Vitamin D, created by the body when UVB rays from the sun come in contact with the skin, is best known for being responsible for helping the body absorb calcium, and in this way it helps to strengthen bones. Vitamin D is also partially responsible for control of genes related to different cancers, autoimmune diseases, and infection.

And although research is still being developed around the link between depression and Vitamin D, researchers have pinpointed a correlation between people who are battling depression and lower-than-normal levels of Vitamin D in their blood. Conversely, people who have higher levels of Vitamin D in their blood have a lower risk of becoming depressive.

Location Matters

If you live above the 37th parallel (37 degrees latitude) anywhere in the world, you are at an increased risk for Vitamin D deficiency between the months of September and May. During these months, the angle of the sun does not allow for our bodies to synthesize Vitamin D from UVB, and at the peak of winter we are lucky if we get 10 hours of daylight per day. This combination leads some individuals to suffer from Seasonal Affective Disorder (SAD). SAD can cause irritability, tiredness, anxiety, depression, poor appetite, weight loss, and excessive sleepiness, to name a few symptoms.

Food Matters

So now you’re probably saying to yourself, “Well, Nat, I can’t move south every winter like the birds, so what should I do to reduce my risk of Vitamin D deficiency?” Well, you’re in luck!

Preventing Vitamin D deficiency—and the negative health aspects associated with it—can be easy. A study published in Harvard Women’s Health Watch has shown that by taking 1100 IUs of Vitamin D and 1400-1500 mg of calcium per day, you can reduce your risk of Vitamin D deficiency and other diseases by up to 77% after four years.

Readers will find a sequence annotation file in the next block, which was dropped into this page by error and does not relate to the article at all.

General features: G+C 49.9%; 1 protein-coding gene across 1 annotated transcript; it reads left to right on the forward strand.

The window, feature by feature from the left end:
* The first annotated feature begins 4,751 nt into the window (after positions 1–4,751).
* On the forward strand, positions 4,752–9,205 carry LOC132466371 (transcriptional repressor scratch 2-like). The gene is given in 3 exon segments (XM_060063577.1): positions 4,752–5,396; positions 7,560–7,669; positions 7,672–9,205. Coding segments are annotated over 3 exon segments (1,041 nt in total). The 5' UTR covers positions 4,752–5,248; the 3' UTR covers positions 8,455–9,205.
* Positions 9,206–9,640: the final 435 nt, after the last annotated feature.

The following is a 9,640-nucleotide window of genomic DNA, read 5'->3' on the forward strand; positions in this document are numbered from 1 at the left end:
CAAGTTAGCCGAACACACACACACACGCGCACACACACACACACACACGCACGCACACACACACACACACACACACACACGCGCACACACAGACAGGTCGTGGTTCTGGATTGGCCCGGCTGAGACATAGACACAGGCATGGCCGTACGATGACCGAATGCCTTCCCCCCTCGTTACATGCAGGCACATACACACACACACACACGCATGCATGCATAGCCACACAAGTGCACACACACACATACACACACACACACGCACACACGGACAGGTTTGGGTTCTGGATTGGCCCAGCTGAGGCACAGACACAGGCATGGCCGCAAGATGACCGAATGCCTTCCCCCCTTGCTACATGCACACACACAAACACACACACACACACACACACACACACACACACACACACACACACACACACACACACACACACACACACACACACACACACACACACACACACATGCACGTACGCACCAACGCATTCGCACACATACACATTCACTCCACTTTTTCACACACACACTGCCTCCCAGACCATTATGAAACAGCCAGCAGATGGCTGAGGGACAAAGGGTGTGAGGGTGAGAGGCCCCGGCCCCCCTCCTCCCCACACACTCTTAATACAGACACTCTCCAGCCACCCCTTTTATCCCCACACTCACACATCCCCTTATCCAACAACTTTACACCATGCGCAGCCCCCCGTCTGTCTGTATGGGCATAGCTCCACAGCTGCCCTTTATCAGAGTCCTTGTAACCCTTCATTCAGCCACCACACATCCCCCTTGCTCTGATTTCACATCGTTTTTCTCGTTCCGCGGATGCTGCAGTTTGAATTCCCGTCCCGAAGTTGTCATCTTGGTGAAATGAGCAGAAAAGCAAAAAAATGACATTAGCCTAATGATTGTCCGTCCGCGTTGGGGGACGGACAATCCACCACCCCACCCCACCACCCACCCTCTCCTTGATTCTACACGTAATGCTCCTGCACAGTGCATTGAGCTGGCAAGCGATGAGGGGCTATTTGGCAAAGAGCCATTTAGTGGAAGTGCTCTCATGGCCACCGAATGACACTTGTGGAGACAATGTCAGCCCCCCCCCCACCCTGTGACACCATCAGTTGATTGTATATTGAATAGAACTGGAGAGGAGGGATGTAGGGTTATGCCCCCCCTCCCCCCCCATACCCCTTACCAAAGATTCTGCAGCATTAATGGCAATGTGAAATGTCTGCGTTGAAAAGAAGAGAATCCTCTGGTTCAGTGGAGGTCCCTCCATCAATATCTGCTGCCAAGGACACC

One way to get your recommended Vitamin D is from a pill supplement. Or, that same Harvard study points us to certain foods that are high in Vitamin D, such as:

Salmon (3.5 oz.) = 360 IU
Mackerel (3.5 oz.) = 345 IU
Tuna (3.5 oz., canned) = 200 IU
Orange juice (8 oz., fortified) = 100 IU
Milk (8 oz., fortified) = 98 IU
Breakfast cereal (1 serving, fortified) = 40-100 IU

(Source: Office of Dietary Supplements, National Institutes of Health)

Eating foods that are high in Vitamin D and combining them with supplemental Vitamin D and calcium can make all the difference in your mood during these months.

It is important that you pay attention to how you are feeling as the seasons change, and if you are noticing that you are feeling sleepy, slower, sad, or just plain lousy this winter, and if you’re north of the 37th parallel, you might just be suffering from Vitamin D deficiency. Now you know what to do.

If you’re showing symptoms of Vitamin D deficiency and want to talk to one of our Registered Nurses or Health Navigators, send a text in the ImagineCare app.


Nat Williams, a Resource Health Navigator for ImagineCare, earned a degree in Wellness and Alternative Medicine from Johnson State College. As a wellness coach, he loves to be able to have one-on-one conversations with people about their health and is passionate about finding new ways to empower them to take control of their own health. Outside of ImagineCare, you’ll find Nat outdoors, going for a hike, riding his mountain bike, camping, or just lying in his hammock. You can’t spell Nature without Nat.